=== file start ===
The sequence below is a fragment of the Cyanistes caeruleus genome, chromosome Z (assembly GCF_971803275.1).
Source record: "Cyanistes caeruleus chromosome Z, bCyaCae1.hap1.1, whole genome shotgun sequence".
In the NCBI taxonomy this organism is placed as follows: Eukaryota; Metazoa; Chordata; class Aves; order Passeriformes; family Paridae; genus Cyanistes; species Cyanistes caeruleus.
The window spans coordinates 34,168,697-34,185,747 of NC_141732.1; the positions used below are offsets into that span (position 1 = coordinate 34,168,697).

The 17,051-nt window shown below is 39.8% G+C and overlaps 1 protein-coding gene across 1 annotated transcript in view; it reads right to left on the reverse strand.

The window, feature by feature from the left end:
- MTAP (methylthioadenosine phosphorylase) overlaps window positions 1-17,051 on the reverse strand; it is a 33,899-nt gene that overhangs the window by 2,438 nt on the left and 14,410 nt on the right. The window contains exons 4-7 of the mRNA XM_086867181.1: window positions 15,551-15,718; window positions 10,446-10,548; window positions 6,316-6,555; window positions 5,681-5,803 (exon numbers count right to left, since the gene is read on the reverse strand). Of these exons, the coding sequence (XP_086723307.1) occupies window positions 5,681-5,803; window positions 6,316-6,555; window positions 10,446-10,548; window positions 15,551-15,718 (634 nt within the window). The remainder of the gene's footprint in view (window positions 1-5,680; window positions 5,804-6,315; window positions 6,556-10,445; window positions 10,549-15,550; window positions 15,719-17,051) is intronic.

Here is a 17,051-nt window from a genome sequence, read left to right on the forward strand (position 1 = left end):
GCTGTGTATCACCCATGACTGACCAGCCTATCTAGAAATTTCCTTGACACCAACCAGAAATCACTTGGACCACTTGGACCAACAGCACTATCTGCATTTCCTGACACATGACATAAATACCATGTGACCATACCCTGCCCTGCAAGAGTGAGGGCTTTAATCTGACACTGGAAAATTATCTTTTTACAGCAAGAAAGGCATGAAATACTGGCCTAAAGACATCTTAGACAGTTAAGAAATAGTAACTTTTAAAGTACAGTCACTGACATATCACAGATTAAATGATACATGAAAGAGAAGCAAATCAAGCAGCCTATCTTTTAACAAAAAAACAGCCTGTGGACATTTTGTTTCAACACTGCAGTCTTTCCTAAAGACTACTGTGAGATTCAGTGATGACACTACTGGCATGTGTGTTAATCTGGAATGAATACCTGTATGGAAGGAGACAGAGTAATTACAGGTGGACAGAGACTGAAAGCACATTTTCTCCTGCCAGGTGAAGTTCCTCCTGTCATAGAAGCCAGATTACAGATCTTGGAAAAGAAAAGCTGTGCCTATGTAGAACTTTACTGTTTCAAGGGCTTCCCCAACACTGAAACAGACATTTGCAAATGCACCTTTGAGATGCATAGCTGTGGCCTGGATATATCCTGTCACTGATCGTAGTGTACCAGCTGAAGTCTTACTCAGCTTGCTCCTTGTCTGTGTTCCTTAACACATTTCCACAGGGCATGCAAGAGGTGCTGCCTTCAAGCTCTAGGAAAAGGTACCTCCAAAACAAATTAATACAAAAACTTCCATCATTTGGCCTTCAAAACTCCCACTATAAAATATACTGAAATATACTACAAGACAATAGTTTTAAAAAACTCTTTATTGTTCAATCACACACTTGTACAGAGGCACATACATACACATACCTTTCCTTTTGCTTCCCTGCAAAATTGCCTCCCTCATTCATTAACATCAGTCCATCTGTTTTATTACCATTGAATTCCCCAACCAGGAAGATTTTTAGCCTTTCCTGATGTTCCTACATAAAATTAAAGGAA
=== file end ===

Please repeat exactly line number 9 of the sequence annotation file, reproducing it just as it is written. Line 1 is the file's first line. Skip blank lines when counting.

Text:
GCTGTGTATCACCCATGACTGACCAGCCTATCTAGAAATTTCCTTGACACCAACCAGAAATCACTTGGACCACTTGGACCAACAGCACTATCTGCATTTCCTGACACATGACATAAATACCATGTGACCATACCCTGCCCTGCAAGAGTGAGGGCTTTAATCTGACACTGGAAAATTATCTTTTTACAGCAAGAAAGGCATGAAATACTGGCCTAAAGACATCTTAGACAGTTAAGAAATAGTAACTTTTAAAGTACAGTCACTGACATATCACAGATTAAATGATACATGAAAGAGAAGCAAATCAAGCAGCCTATCTTTTAACAAAAAAACAGCCTGTGGACATTTTGTTTCAACACTGCAGTCTTTCCTAAAGACTACTGTGAGATTCAGTGATGACACTACTGGCATGTGTGTTAATCTGGAATGAATACCTGTATGGAAGGAGACAGAGTAATTACAGGTGGACAGAGACTGAAAGCACATTTTCTCCTGCCAGGTGAAGTTCCTCCTGTCATAGAAGCCAGATTACAGATCTTGGAAAAGAAAAGCTGTGCCTATGTAGAACTTTACTGTTTCAAGGGCTTCCCCAACACTGAAACAGACATTTGCAAATGCACCTTTGAGATGCATAGCTGTGGCCTGGATATATCCTGTCACTGATCGTAGTGTACCAGCTGAAGTCTTACTCAGCTTGCTCCTTGTCTGTGTTCCTTAACACATTTCCACAGGGCATGCAAGAGGTGCTGCCTTCAAGCTCTAGGAAAAGGTACCTCCAAAACAAATTAATACAAAAACTTCCATCATTTGGCCTTCAAAACTCCCACTATAAAATATACTGAAATATACTACAAGACAATAGTTTTAAAAAACTCTTTATTGTTCAATCACACACTTGTACAGAGGCACATACATACACATACCTTTCCTTTTGCTTCCCTGCAAAATTGCCTCCCTCATTCATTAACATCAGTCCATCTGTTTTATTACCATTGAATTCCCCAACCAGGAAGATTTTTAGCCTTTCCTGATGTTCCTACATAAAATTAAAGGAA